Women Commend Progress, Look to the Future on International Women’s Day

The labor shortage is a continuing challenge for all facets of the glass and glazing industry. On International Women’s Day, which coincides with the National Association of Women in Construction’s (NAWIC) Women in Construction Week, women in the industry reflect on women’s role in the industry and how companies can appeal to the younger generation.

To celebrate International Women’s Day and Women’s History Month, USGlass is highlighting just some of the women in the industry and their thoughts on why women are a valuable asset to the industry and how to get women more involved.

USGlass will continue to feature women in the industry throughout the next week.

Janice Yglesias—AAMA

Janice Yglesias

With 20 years of glass industry experience, Janice Yglesias, executive director of the American Architectural Manufacturers Association (AAMA), has witnessed the growth of women in the industry.

“Compared to 15 or 20 years ago, I definitely see more women at industry events and engaged in higher-level roles within companies and the industry associations,” she says.

Yglesias says that women offer the overall workforce a different perspective and a degree of diversity that helps bring new ideas to the forefront. She believes that women should consider a career in the glass industry because of the qualities of its people.

“The people in this industry are wonderful – so willing to share their knowledge, expertise and experience; plus, they’re friendly and welcoming,” she says. “It’s a great learning environment ripe for innovation and opportunity.”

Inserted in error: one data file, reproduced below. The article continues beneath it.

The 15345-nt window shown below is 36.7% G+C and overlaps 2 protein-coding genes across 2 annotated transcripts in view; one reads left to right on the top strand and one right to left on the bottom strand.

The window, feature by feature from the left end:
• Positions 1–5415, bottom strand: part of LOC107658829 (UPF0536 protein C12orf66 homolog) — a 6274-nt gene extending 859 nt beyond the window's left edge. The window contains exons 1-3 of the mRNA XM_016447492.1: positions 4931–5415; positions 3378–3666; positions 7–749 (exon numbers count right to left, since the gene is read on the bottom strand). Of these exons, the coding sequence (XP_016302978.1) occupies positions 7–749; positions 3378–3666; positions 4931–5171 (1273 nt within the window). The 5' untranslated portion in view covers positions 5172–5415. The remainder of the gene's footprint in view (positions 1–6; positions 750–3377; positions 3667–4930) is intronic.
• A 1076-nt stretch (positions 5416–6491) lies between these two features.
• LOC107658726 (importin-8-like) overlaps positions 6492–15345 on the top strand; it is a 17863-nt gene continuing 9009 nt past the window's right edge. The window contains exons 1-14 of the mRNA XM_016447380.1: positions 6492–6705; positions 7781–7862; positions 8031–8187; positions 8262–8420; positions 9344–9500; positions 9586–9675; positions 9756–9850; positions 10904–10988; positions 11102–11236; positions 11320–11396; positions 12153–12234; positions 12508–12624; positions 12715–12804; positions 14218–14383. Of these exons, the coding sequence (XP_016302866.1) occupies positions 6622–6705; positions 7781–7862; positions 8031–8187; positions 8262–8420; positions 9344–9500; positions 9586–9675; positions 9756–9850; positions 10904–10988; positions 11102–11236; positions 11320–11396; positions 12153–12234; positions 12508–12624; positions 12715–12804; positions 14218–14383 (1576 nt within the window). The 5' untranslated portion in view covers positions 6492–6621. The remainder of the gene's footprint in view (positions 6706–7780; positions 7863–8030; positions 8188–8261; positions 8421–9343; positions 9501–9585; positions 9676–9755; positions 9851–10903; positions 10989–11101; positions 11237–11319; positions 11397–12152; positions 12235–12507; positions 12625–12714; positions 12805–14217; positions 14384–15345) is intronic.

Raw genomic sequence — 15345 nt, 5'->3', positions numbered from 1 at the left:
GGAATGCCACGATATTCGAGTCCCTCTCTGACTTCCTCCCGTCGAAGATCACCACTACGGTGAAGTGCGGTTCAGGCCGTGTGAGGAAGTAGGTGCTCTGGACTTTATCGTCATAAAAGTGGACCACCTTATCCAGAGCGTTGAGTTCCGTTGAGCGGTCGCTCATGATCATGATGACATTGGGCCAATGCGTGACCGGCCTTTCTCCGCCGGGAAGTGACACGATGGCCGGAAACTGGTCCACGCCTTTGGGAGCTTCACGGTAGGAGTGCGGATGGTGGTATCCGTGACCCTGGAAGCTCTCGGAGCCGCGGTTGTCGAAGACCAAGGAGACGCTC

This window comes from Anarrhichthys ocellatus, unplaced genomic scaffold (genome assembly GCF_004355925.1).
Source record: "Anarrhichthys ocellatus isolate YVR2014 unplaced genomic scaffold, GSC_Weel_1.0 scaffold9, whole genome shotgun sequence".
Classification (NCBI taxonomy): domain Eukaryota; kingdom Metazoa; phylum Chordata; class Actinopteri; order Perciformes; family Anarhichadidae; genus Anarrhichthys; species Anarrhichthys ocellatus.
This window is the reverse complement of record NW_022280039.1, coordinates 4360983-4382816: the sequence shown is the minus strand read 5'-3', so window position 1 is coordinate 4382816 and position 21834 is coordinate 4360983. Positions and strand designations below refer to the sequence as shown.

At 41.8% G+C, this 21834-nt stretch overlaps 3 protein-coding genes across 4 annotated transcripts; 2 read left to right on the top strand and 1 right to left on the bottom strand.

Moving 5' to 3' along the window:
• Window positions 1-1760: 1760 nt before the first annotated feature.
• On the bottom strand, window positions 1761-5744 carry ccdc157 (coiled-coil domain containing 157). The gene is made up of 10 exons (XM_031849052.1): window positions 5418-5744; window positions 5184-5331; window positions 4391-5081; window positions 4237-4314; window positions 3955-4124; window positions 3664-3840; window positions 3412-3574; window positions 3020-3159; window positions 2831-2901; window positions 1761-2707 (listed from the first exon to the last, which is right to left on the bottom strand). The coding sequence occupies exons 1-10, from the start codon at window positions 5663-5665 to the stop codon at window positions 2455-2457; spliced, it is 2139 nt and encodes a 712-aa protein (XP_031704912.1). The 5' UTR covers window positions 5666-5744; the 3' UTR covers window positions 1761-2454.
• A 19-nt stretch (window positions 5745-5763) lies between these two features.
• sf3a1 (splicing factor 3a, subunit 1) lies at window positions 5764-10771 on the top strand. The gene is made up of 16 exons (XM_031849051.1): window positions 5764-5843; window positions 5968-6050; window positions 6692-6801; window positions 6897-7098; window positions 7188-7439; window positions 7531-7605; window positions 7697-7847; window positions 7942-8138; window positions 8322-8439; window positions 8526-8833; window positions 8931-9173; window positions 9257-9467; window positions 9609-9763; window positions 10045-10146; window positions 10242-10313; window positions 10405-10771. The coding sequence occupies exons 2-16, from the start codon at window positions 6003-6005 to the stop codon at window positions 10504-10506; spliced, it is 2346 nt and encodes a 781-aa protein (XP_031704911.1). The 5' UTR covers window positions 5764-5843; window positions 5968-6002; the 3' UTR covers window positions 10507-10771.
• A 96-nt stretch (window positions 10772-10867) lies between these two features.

According to Yglesias, the industry could benefit from stronger outreach to recruit the next generation into its workforce.

“For women in particular, communicating the congenial work environment that pervades our industry, the accessibility of mentoring and guidance and the achievements of successful women throughout the industry could encourage greater involvement,” she says.

Tammy Schroeder—Linetec

Tammy Schroeder

Linetec marketing manager Tammy Schroeder has been in the glass industry for 20 years.

“To be successful in life, you need to love what you do. When I started at Linetec I remember being told ‘we make buildings beautiful.’ I recall thinking that sounded like a great place to work,” she says. “…The people I work with day in and day out take pride in contributing to the appearance, performance and longevity of our customers’ products. I find it a very rewarding industry to work in.”

Bringing new ideas, products and services to the industry is exciting for Schroeder.

“I’m inspired by today’s creative building designs as they incorporate colorful and textured finishes, curved panels of metal and glass, and ever-larger openings for people to enjoy the daylighting and the views,” she says.

According to Schroeder, the acceptance of women in the building industry is making notable strides each year.

“The architectural glass and metals industry offers so many opportunities for women. The industry is better, stronger and smarter when it listens to a variety of voices,” she says. “New voices may present unique perspectives with a different approach, and fresh ideas to projects and developments.”

Schroeder says that, according to ConstructConnect, about 21 percent of employees in the construction and glass industry were aged 55 or older in 2018, compared to just 9 percent who were 24 or younger.

“Workers in architecture are aging out and retiring at a faster rate than the younger generation is coming in. Tech-savvy millennials aren’t flocking to careers in architecture as past generation have,” she explains. “As our industry seeks to meet growing demand, educators and businesses need to encourage and inspire women to become involved. It’s great to see the STEM programs introducing girls to science, technology, engineering and math at young ages.”

She says that Linetec partners with local middle schools, high schools and technical programs to give students a better understanding of careers in manufacturing.

“This showcases, to both females and males, education and career opportunities in welding, fabricating, machining, engineering and manufacturing trades,” says Schroeder. “I’m hopeful that this type of experience and inclusivity will generate the well-rounded, curious minds we need to lead the future of our industry.”

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